If you’ve been following my blog for a while, and/or read some of my stories, you’ll know I don’t write romance per se, but some of my stories do have romantic elements. Writing romance was a part of the craft I needed to improve, which is why I joined Romance Writers of Australia.
As it is now winter here, I was pleasantly surprised to be asked to be a guest on their blog and talk about my comfort read.
But be warned – my book of choice does not fit the modern definition of a romance novel. 😉
So, grab a cuppa. I hope you join me. ☕
Speaking of romance…
In other news, Christmas has come early!
If you’re looking for a romantic read this month, I’ve got together with romance writers to celebrate ‘Christmas in July’.
In fact, I’ve joined two promotions, so there’s over a hundred books for you to choose from!
My book, First Christmas, is included and contains two paranormal romance short stories.
For a few months now I’ve been working on creating my first newsletter. I’ve been working on it a bit at a time, a combination of planning and technical issues, but it’s finally ready.
And it’s certainly been a learning experience!
Like my blog, the newsletter will be sent out once a month. I’ll talk about my latest news, research articles, books, film, and television. And of course, there will be spooky stories of the paranormal, mysteries, and the unexplained. 😉
If you subscribe to my newsletter, you will also receive an exclusive flash fiction. Just visit my Newsletter page.
Now that my newsletter is finally up and running, I look forward to getting back into doing some writing. 🙂
Recently, I read a blog post on marketing for writers, which stated: ‘Experts agree – especially for self-publishing – that marketing thoughts should come before writing’. Okaay. Sure, this sounds reasonable advice for non-fiction writers, but not so much for those of us who write fiction (I later discovered this is pretty much what those ‘experts’ were really referring to). Thinking of marketing before or even while we write can kill our creativity.
When you read statements like these and that you should treat your writing like a business, it can stop you in your tracks. There is a lot to being a writer these days and it can become overwhelming for us new, unpublished writers, when we read things like that. We can get blindsided. This has happened to me lately and it has held me back from even getting stared (yes, I admit, I can tend to be a bit anally retentive when it comes to being organised). This then brings in the self-doubt and you end up going nowhere. Thinking too much about marketing before you’ve even written anything is just putting the cart before the horse.
Admittedly, there is a lot of the information out there about what is expected of writers once we’re published or those who are about to be published, but for us newbies, it’s best to stick to the basics. It’s good to be informed and have some knowledge of what’s in store for us on our writing journey, but there comes a time when we need to stop and remember why we’re doing all this in the first place – our writing. Without that, there is no point to thinking about marketing. When speaking to my husband recently he said the same thing – there’s no reason to think about that unless you have something out there. Do the writing first; then worry about all the rest later. From what I have been reading lately, more and more writers agree that the best marketing plan is to write more books.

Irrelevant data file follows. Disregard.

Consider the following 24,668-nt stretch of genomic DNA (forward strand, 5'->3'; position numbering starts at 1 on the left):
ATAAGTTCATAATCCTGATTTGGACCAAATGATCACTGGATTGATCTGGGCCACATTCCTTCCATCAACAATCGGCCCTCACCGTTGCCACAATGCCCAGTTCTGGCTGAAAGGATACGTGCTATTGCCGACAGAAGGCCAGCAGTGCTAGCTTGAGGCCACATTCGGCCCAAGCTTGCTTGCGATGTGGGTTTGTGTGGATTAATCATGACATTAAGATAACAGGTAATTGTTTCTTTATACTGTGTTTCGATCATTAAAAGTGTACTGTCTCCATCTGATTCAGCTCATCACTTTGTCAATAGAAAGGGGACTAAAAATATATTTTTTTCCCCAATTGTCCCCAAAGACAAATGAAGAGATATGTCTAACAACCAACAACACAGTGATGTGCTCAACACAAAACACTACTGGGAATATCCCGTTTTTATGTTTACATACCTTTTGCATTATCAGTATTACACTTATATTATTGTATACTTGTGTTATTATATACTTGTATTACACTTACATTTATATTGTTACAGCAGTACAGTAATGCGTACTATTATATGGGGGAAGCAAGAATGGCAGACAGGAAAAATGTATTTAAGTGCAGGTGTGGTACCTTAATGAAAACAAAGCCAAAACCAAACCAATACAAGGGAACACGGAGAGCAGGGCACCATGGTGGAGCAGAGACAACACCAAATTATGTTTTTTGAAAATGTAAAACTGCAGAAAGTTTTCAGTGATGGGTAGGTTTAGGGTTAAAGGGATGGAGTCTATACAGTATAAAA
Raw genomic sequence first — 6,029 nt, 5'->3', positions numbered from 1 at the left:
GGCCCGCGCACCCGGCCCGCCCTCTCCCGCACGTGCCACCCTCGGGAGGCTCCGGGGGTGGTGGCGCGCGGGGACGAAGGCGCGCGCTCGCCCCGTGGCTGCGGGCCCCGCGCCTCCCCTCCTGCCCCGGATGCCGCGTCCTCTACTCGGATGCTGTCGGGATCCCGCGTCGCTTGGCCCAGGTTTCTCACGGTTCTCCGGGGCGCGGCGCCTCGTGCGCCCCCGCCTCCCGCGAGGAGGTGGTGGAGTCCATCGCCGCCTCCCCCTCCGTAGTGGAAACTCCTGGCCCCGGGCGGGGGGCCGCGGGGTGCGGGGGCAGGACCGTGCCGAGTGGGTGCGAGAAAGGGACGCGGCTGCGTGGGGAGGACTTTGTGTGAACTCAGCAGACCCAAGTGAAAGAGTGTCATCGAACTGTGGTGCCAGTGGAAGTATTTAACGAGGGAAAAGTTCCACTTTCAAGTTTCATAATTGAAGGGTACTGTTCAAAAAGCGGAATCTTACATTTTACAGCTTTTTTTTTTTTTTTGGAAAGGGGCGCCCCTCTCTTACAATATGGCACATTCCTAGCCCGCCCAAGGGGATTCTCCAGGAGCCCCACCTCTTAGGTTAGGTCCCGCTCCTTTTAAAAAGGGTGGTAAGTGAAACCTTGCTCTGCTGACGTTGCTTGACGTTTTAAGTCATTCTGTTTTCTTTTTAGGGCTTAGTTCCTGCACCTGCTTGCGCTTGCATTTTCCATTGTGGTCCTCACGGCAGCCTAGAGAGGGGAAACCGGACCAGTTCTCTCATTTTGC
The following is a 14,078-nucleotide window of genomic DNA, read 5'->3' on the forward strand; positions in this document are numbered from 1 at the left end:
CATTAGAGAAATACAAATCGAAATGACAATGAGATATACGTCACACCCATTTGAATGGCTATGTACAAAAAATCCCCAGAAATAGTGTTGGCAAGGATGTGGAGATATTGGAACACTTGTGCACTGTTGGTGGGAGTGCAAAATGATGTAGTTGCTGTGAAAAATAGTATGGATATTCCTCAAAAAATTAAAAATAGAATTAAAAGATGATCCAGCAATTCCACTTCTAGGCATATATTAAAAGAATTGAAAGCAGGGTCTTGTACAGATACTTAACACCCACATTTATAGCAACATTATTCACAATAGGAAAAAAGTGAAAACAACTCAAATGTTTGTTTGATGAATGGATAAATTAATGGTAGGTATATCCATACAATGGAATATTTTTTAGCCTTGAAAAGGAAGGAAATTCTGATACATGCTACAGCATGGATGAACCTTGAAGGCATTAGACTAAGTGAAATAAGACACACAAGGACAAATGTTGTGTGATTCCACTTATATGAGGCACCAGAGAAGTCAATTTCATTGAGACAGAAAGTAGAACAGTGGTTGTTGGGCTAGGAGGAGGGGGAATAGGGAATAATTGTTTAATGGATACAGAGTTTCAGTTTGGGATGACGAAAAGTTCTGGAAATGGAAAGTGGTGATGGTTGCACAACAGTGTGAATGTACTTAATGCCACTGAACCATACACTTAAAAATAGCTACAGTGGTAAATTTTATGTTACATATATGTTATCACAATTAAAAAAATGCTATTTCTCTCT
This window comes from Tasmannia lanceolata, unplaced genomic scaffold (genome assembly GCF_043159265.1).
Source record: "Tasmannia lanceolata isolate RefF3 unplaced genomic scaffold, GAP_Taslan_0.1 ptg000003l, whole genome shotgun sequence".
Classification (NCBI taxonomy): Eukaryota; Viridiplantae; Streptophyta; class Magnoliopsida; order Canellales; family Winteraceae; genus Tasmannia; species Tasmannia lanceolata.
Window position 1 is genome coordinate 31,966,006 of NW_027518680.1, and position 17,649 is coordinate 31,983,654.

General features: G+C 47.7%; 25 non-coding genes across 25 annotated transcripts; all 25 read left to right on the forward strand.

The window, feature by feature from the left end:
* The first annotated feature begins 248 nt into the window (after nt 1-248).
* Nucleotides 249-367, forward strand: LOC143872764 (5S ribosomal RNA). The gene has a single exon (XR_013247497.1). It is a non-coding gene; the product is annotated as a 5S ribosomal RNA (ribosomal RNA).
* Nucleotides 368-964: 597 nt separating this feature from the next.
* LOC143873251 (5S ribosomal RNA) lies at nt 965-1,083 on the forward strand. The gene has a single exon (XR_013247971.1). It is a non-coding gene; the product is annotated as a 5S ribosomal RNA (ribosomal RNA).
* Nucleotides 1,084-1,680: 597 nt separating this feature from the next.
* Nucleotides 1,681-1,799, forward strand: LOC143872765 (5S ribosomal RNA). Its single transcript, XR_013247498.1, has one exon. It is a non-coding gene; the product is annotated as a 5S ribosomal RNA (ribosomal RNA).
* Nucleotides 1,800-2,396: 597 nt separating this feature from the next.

Sure it’s good to be organised and to make plans for the future, but sometimes when we linger upon those things for too long, it can zap us of our energy and take away our enjoyment in the writing process. Yes, it’s good to keep a blog and be on some social networks in order to network with other writers and build a community, but our writing should be our number one priority. We should be writing because it gives us pleasure. So don’t rush – good things come to those who wait.
Are you unpublished and get overwhelmed by what is expected of writers these days? Do you think too much information can be a bad thing? As a new writer, do you find social media a help or a hindrance? Do you disagree entirely? Do you prefer not to let such things worry you?
Recently, my writers group at the Central West Writers’ Centre was visited by Vanessa Talbot, author of Extraordinary You. Vanessa is also a life coach, helping other writers and she discussed various ways on how to promote yourself when you become an author. Here’s what Vanessa had to say:-
Writers just want to write – they’re usually insular people.
Most self-published authors sell about 100 books.
Authors need to be pro-active in marketing their books.
The fastest way to sell a book is by word of mouth.
Learn to build a rapour with the media.
When marketing your book, start with local media – print and radio, then move on to magazines.
When being interviewed, match your tone with the subject of your book.
Match your energy level with the radio/television host.
Eye contact is not necessarily a rapour builder – soften eye contact.
Match the tone and pace of your voice with the interviewer, so you’re on the same scale.
You need to match the language used with the show – listen to/watch shows to help you.
People are drawn to mirror images of themselves.
Find common interests with your interviewer.
Be careful of your rapour within author photos – body language can be a good giveaway!
Get the media on your side and be a gracious guest. Send email, etc to show your appreciation – they’re sure to remember you that way as well.
Finally, create a blog and join social networks such as Facebook and Twitter – get yourself out there!
Many thanks to Vanessa Talbot and the Central West Writers’ Centre – we’ll certainly take more notice of people’s body language from now on!
Have you ever been interviewed? What was the experience like for you?